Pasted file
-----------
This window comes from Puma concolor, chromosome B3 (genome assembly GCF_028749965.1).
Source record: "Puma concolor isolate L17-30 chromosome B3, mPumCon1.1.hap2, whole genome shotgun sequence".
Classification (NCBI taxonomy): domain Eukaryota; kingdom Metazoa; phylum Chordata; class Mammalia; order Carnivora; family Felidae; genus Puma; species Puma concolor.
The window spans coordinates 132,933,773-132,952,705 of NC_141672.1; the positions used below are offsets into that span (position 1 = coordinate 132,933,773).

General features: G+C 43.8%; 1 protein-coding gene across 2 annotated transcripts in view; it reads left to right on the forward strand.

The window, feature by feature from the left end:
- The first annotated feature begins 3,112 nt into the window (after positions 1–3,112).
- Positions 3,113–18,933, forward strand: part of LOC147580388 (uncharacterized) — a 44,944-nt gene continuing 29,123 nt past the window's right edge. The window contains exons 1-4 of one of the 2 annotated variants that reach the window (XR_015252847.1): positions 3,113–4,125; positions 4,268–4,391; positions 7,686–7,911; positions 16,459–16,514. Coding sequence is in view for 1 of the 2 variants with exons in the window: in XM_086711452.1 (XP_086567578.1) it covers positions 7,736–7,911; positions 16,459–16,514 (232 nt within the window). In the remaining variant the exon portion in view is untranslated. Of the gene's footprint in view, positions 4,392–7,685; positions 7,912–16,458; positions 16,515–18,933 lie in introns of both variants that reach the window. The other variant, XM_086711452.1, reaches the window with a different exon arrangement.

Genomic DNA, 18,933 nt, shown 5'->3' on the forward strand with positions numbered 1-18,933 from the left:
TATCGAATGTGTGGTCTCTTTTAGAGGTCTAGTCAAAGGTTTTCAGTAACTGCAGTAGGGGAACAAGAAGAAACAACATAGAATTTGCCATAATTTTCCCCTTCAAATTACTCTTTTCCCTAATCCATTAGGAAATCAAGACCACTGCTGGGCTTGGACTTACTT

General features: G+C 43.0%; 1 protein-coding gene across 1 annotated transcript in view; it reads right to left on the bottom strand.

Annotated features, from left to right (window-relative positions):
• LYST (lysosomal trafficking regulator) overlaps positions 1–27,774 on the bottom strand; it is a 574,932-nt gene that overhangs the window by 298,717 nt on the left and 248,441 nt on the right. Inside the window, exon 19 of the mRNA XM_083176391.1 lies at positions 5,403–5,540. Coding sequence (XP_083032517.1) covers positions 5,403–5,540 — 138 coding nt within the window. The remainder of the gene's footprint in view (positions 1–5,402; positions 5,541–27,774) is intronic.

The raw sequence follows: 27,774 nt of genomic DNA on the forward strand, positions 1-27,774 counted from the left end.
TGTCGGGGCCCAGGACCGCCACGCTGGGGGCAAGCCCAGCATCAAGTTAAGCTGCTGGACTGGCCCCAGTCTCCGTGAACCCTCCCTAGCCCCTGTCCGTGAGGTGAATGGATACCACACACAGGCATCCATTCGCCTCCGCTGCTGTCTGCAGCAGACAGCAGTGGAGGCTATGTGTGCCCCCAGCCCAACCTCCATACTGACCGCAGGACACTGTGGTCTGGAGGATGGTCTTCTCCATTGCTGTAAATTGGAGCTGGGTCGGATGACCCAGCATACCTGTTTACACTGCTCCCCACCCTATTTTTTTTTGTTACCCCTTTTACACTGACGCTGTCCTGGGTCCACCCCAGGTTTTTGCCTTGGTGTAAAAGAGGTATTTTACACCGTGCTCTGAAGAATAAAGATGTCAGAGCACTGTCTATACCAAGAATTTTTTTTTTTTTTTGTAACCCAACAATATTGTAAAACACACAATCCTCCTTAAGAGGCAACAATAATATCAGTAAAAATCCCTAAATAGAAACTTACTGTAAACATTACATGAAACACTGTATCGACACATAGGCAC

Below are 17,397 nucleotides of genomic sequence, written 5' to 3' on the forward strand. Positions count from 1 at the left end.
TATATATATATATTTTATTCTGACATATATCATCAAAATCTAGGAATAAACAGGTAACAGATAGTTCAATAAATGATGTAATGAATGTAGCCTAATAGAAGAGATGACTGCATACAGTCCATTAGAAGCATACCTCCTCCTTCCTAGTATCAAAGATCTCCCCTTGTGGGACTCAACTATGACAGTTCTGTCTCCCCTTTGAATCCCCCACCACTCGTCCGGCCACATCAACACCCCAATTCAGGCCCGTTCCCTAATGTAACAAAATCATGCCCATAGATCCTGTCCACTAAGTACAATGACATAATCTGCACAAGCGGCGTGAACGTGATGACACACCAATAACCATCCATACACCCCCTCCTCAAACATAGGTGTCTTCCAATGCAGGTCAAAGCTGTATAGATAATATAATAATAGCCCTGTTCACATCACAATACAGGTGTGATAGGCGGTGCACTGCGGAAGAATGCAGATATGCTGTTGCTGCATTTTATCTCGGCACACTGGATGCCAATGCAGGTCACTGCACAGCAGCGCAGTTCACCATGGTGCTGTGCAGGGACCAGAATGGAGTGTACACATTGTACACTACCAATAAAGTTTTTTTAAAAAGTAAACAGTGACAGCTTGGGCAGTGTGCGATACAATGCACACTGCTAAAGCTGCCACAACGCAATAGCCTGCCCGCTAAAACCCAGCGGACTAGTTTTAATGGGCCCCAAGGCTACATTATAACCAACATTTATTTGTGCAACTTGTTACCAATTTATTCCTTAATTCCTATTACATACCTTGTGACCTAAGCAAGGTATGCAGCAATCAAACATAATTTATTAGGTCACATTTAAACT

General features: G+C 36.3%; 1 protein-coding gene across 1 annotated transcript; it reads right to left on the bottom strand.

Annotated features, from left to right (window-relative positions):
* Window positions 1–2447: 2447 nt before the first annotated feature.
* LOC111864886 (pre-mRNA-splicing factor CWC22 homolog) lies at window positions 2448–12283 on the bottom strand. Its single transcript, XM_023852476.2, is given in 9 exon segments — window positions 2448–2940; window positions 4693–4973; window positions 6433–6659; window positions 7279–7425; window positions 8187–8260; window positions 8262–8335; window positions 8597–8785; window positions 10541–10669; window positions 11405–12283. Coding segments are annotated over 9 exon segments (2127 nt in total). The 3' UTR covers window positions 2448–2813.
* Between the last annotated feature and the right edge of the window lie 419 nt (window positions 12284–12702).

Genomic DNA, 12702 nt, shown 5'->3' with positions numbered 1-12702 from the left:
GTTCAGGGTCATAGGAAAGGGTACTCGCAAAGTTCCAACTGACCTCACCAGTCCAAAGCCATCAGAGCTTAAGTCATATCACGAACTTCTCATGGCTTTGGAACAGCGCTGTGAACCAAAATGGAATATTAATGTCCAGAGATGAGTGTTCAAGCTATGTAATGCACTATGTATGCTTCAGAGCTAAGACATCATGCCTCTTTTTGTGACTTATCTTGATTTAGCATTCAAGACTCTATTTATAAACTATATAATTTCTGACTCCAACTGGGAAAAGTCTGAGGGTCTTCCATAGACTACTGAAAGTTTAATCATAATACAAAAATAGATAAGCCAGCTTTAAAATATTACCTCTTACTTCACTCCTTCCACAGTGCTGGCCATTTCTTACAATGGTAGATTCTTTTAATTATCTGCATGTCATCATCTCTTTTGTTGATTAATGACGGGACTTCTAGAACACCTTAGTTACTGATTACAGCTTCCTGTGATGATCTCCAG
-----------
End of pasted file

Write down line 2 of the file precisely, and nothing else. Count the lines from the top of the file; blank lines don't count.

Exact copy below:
Source record: "Puma concolor isolate L17-30 chromosome B3, mPumCon1.1.hap2, whole genome shotgun sequence".